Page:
Which is the only real negative in what's been a very strong season, for a series that has always had its strengths in the emotional storylines. Some more quick praise: for young Emma Tremblay as Sam's daughter Ruby, who is frankly quite brilliant; for the truly stunning Amy Jackson as Imra, and how fun is it to have Saturn Girl in the series; and lovely Jesse Rath as Brainiac-5, the 31st century android who, wonderfully, is going to stick around as Winn's replacement. (I still don't quite understand the Brainiac family tree, especially with the various continuities in play, especially as we've already met Brainiac-12, but nevermind. In the comics Brainy and Supergirl have a thing, which could be fun to see onscreen, if supremely unlikely.)

One of the more consistent, arguably tiresome, threads of Supergirl is Kara's absolute refusal to kill, even when her enemies are threatening to annihilate the entire population of the Earth. It's one of those arguments that could go on forever, of course, although I'd say that the devastation caused when she finally kills Reign is more an argument that they should have killed her sooner, rather than when she was at full destructive power. In any case, due to a nifty bit of time travel that would make Christopher Reeve proud, Kara creates a much more pleasant outcome, but as we know, that sort of thing has consequences.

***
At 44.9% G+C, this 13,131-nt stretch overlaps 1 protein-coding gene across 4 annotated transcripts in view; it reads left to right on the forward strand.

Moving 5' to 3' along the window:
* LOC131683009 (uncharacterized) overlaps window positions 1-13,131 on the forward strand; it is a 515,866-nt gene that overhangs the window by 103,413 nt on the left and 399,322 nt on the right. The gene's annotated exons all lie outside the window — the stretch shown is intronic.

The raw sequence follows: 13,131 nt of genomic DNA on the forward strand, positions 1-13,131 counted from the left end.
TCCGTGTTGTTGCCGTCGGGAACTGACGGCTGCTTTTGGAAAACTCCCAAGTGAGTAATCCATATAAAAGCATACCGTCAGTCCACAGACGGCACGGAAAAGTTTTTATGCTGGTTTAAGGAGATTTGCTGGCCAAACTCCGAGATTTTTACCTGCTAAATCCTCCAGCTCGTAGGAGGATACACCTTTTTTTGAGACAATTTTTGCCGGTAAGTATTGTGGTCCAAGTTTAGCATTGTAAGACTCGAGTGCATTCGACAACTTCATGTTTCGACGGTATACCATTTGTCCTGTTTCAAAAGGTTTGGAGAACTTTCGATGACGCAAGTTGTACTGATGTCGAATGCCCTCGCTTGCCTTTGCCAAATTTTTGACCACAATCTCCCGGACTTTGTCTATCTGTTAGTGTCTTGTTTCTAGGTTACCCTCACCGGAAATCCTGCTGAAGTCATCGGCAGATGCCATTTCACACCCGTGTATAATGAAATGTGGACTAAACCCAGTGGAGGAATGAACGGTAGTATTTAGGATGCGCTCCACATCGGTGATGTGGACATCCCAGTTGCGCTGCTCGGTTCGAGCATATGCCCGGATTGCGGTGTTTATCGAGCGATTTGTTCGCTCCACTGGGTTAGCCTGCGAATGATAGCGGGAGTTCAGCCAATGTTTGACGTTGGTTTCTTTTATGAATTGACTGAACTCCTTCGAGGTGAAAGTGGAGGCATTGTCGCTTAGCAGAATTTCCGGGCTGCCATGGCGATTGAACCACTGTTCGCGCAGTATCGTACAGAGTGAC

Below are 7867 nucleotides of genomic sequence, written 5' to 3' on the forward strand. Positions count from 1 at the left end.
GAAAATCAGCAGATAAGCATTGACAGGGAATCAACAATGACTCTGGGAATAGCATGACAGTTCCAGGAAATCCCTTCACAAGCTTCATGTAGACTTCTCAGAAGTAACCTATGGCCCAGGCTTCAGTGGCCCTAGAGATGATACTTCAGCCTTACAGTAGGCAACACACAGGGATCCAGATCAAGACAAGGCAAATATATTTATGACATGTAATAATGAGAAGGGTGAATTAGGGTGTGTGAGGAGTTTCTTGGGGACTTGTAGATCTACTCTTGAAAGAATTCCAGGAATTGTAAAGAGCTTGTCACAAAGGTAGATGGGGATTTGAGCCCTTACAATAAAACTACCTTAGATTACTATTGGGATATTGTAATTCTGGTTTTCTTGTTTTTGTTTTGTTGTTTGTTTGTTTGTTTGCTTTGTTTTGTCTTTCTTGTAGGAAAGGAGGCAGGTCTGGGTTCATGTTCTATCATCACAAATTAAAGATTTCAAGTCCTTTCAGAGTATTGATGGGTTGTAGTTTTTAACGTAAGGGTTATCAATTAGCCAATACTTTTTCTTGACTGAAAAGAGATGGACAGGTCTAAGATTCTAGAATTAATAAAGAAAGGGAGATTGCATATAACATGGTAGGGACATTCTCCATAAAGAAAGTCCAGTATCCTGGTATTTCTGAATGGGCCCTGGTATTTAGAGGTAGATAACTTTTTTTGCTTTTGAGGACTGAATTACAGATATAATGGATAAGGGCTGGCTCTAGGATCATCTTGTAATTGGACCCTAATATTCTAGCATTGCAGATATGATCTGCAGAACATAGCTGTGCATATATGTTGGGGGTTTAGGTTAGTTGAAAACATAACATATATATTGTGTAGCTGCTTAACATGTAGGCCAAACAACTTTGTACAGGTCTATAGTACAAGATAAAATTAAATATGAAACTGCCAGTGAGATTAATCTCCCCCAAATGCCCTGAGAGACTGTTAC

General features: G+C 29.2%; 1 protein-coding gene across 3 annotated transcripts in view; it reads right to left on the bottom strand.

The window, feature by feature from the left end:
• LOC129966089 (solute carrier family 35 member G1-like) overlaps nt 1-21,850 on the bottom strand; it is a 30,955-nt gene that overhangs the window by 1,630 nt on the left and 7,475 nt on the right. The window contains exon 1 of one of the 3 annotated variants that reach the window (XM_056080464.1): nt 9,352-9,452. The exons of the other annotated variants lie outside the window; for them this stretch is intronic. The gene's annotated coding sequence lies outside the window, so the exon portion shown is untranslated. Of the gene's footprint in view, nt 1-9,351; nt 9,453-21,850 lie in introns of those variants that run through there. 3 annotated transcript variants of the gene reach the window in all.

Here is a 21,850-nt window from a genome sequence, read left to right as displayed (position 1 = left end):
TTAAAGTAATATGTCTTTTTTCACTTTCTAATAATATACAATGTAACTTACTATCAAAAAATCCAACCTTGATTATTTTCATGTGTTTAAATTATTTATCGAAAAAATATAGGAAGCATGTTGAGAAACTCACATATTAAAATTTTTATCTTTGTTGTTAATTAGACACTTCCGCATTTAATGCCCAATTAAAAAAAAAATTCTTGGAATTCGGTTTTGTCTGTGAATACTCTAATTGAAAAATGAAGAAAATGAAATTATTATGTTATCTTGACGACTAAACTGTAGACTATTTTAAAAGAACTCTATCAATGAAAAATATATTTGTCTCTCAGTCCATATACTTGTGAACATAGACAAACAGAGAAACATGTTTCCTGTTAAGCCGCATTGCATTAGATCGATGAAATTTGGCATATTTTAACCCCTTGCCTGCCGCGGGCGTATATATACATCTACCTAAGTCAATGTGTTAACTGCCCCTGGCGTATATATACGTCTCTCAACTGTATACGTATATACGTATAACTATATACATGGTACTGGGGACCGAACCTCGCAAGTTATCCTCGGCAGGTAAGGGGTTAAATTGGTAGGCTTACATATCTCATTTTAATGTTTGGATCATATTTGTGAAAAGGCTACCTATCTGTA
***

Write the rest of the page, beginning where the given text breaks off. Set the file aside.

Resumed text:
Thursday, 8 November 2018

WHO REVIEW: 11-5 - "The Tsuranga Conundrum"




Halfway through the season, and we have what is the most divisive episode so far amongst fans, with many decrying it as absolute rubbish and the worst episode since the return of Doctor Who in 2005. While there's certainly no argument that "The Tsuranga Conundrum" is ever going to be counted among the series' classics, it's hardly the stinker that some are making it out to be. It's solidly a filler episode, and one that's a damned sight better than last week's effort. It doesn't set out to do anything more than provide fifty minutes entertaining diversion on a Sunday night, and on that count it's a great success.